USS John S McCain  

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John S. McCain DDG-36

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John S. McCain

(DI~3: dp. 3,675, 1. 493'; b. 50; dr. 13'10"; s. over 30 k
cpl. 403; a. 2 5", 4 3", 4 21" tt., 1 ASROC, 1 dct..
cl. Mitscher)

John S. McCain (DI~3), originally designated DD-928 but reclassified in 1951, was launched by Bath Iron Works Corp., Bath, Maine, 12 July 1952, sponsored by Mrs. John S. McCain, Jr., daughter-in-law of Admiral McCain; and commissioned 12 October 1953 at Boston Naval Shipyard, Comdr. E. R. King in command.

John S. McCain spent the first year of her commissioned service undergoing sea trials and shakedown training in the Atlantic and Caribbean. One of the new Mitscher class of large and fast destroyer leaders, she carried the latext in armament and embodied new ideas in hull design and construction. The ship arrived Norfolk 19 May 1955 to begin service with the Operational Development Force in testing new equipment and tactics. She operated out of Norfolk until 5 November 1956, when she steamed from Hampton Roads bound for the Panama Canal and San Diego. After her arrival 4 December 1956 she spent 5 months on maneuvers in California waters.

The frigate sailed for her first Far East cruise 11 April 1957, and after a visit to Australia joined the Formosa Patrol, helping to prevent a military clash between Nationalist and Communist Chinese forces. She returned from this important duty to San Diego 29 September 1957.

John S. McCain steamed to a new homeport, Pearl Harbor, in early 1958, and took part in fleet maneuvers nand antisubmarine training for the next 8 months. In early September the ship deployed to the Formosa-South Chinn Sea area to help the 7th Fleet deter a possible Communist invasion of Quemoy and Matsu Islands. She remained in this critical region until returning to Pearl Harbor 1 March 1959, having again demonstrated the power of the 7th Fleet to defend United States and her allies.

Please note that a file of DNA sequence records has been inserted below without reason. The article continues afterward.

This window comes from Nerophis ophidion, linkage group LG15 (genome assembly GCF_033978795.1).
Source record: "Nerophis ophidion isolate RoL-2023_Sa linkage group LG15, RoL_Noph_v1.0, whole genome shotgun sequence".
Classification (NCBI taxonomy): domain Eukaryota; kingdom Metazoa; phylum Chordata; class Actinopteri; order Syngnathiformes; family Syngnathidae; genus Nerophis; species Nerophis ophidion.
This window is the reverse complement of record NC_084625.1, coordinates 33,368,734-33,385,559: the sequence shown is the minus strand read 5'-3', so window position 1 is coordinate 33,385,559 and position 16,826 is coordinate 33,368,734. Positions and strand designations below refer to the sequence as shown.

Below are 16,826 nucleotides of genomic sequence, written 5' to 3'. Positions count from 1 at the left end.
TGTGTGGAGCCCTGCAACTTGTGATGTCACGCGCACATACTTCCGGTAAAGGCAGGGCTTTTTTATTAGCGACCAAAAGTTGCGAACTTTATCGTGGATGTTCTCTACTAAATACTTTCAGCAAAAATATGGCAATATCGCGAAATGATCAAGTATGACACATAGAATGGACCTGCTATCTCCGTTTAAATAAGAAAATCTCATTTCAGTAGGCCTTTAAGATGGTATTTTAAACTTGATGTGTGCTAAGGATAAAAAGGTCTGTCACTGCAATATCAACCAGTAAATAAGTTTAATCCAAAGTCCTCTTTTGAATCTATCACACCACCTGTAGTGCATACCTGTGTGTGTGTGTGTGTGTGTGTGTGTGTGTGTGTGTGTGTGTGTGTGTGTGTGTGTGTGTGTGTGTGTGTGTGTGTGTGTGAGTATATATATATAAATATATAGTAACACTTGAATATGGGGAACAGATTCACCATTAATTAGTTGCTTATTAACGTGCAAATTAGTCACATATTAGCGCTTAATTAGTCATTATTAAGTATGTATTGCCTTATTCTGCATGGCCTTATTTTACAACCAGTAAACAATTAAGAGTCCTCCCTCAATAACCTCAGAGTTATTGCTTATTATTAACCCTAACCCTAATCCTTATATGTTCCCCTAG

The veteran ship made her third deployment to the Far East in the fall of 1959, departing 8 September and moving directly to the coast of troubled Laos. Here again the presence of American ships helped to stabilize the situation. During October she was off Calcutta, India, carrying antibiotics and donating food and money to flood victims. In January 1960 the versatile ship rescued the entire 41 man crew of Japanese freighter Shinwa Maru during a storm in the South China Sea. Returning to Pearl Harbor 25 February, she began a well earned period of overhaul and shipboard training.
John S. McCain departed 7 March 1961 for nnother deployment with 7th Fleet, spending 6 months off l,aos and Vietnam helping to thwart Communist designs on the strategic area. She resumed operations in Hawaiian

waters after her return to Pearl Harbor 25 September 1961. With the resumption of atmosplleric nuclear testing by Russia some months later, the United States went ahead with plans for her own series of Pacific tests, and John S. McCain steamed to Johnston Island 27 April 1962 to take part in the experiments. For the next 6 months she operated between Hawaii and Johnston Island, departing for her next cruise to the Fur East 28 November 1S\62. There she returned to patrol duties iu the South China Sea and Gulf of Tonkin, buttressing the South Vietnamese government in its fight against the Viet Cong. She also took part in E'ormosa Patrol in the Straits before returning to ['earl IIarbor 10 June 1963. AntisubmariIle warfare exercises followed, and the ship got underway again 23 March 19G4 for operations with a hunter-killer group in Japanese and l'hilippine waters. During this cruise she took part in exercises with ships fron other SEATO nations as well as units of the 7th Fleet. John S. McCain returned to Pearl Harbor 11 August. She operated in Hawaiian waters until the spring of 1965. She was reclassified DDG-36, 15 April and returned to the West Coast. In August the frigate returned to Pearl Harbor, and then sailed on a 6-month deployment in the western Pacific. In the fall, John S. McCain steamed off South Vietnam. On 24 November she shelled Viet Cong positions Two days later she sailed to Hong Kong and ended the year in Japan preparing for further action in the cause of peace and freedom.

After further operations in the Orient early in 1966, John S. McCain returned to the East Coast and in June decommissioned for conversion into a guided missile destroyer, DDG~6, at the Philadelphia Naval Shipyard. Philadelphia, Where she remained into 1967.